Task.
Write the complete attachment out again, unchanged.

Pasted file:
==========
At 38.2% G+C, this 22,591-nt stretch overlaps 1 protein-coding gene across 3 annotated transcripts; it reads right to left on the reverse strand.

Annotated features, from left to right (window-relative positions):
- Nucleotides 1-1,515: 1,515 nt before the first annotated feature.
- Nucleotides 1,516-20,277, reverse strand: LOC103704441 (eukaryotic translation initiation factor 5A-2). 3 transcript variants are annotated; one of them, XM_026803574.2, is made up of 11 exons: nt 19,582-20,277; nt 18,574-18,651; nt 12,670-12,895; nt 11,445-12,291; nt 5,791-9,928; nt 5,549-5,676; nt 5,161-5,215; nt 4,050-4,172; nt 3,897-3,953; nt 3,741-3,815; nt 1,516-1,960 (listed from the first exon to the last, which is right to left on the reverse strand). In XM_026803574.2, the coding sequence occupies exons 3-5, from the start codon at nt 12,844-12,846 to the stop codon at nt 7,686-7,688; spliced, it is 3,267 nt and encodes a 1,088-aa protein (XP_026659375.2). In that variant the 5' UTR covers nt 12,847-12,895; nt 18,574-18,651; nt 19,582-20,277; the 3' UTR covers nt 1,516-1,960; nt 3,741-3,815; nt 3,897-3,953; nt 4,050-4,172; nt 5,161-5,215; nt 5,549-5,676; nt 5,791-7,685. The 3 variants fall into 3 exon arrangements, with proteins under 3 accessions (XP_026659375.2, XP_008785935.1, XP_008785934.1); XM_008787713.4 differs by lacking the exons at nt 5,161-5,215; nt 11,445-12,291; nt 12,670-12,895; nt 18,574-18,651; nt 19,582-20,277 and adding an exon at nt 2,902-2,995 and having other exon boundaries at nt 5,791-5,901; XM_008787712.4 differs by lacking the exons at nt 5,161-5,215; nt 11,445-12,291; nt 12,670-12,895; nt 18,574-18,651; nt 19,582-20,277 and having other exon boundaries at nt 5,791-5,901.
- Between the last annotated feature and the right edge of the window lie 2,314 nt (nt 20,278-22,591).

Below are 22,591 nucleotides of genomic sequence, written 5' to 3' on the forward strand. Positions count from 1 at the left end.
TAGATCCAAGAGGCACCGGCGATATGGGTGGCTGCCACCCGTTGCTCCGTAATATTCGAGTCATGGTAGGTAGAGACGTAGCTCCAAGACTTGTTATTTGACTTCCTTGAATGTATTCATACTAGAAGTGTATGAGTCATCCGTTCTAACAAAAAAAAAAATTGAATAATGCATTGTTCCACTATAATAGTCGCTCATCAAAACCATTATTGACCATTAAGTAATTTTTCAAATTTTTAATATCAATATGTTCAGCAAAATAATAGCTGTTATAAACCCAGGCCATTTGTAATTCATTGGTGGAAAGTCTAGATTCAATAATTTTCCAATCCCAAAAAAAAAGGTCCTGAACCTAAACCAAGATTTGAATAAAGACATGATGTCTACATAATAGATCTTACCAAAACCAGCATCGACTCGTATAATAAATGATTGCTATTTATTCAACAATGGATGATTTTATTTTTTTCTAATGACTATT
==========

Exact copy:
At 38.2% G+C, this 22,591-nt stretch overlaps 1 protein-coding gene across 3 annotated transcripts; it reads right to left on the reverse strand.

Annotated features, from left to right (window-relative positions):
- Nucleotides 1-1,515: 1,515 nt before the first annotated feature.
- Nucleotides 1,516-20,277, reverse strand: LOC103704441 (eukaryotic translation initiation factor 5A-2). 3 transcript variants are annotated; one of them, XM_026803574.2, is made up of 11 exons: nt 19,582-20,277; nt 18,574-18,651; nt 12,670-12,895; nt 11,445-12,291; nt 5,791-9,928; nt 5,549-5,676; nt 5,161-5,215; nt 4,050-4,172; nt 3,897-3,953; nt 3,741-3,815; nt 1,516-1,960 (listed from the first exon to the last, which is right to left on the reverse strand). In XM_026803574.2, the coding sequence occupies exons 3-5, from the start codon at nt 12,844-12,846 to the stop codon at nt 7,686-7,688; spliced, it is 3,267 nt and encodes a 1,088-aa protein (XP_026659375.2). In that variant the 5' UTR covers nt 12,847-12,895; nt 18,574-18,651; nt 19,582-20,277; the 3' UTR covers nt 1,516-1,960; nt 3,741-3,815; nt 3,897-3,953; nt 4,050-4,172; nt 5,161-5,215; nt 5,549-5,676; nt 5,791-7,685. The 3 variants fall into 3 exon arrangements, with proteins under 3 accessions (XP_026659375.2, XP_008785935.1, XP_008785934.1); XM_008787713.4 differs by lacking the exons at nt 5,161-5,215; nt 11,445-12,291; nt 12,670-12,895; nt 18,574-18,651; nt 19,582-20,277 and adding an exon at nt 2,902-2,995 and having other exon boundaries at nt 5,791-5,901; XM_008787712.4 differs by lacking the exons at nt 5,161-5,215; nt 11,445-12,291; nt 12,670-12,895; nt 18,574-18,651; nt 19,582-20,277 and having other exon boundaries at nt 5,791-5,901.
- Between the last annotated feature and the right edge of the window lie 2,314 nt (nt 20,278-22,591).

Below are 22,591 nucleotides of genomic sequence, written 5' to 3' on the forward strand. Positions count from 1 at the left end.
TAGATCCAAGAGGCACCGGCGATATGGGTGGCTGCCACCCGTTGCTCCGTAATATTCGAGTCATGGTAGGTAGAGACGTAGCTCCAAGACTTGTTATTTGACTTCCTTGAATGTATTCATACTAGAAGTGTATGAGTCATCCGTTCTAACAAAAAAAAAAATTGAATAATGCATTGTTCCACTATAATAGTCGCTCATCAAAACCATTATTGACCATTAAGTAATTTTTCAAATTTTTAATATCAATATGTTCAGCAAAATAATAGCTGTTATAAACCCAGGCCATTTGTAATTCATTGGTGGAAAGTCTAGATTCAATAATTTTCCAATCCCAAAAAAAAAGGTCCTGAACCTAAACCAAGATTTGAATAAAGACATGATGTCTACATAATAGATCTTACCAAAACCAGCATCGACTCGTATAATAAATGATTGCTATTTATTCAACAATGGATGATTTTATTTTTTTCTAATGACTATT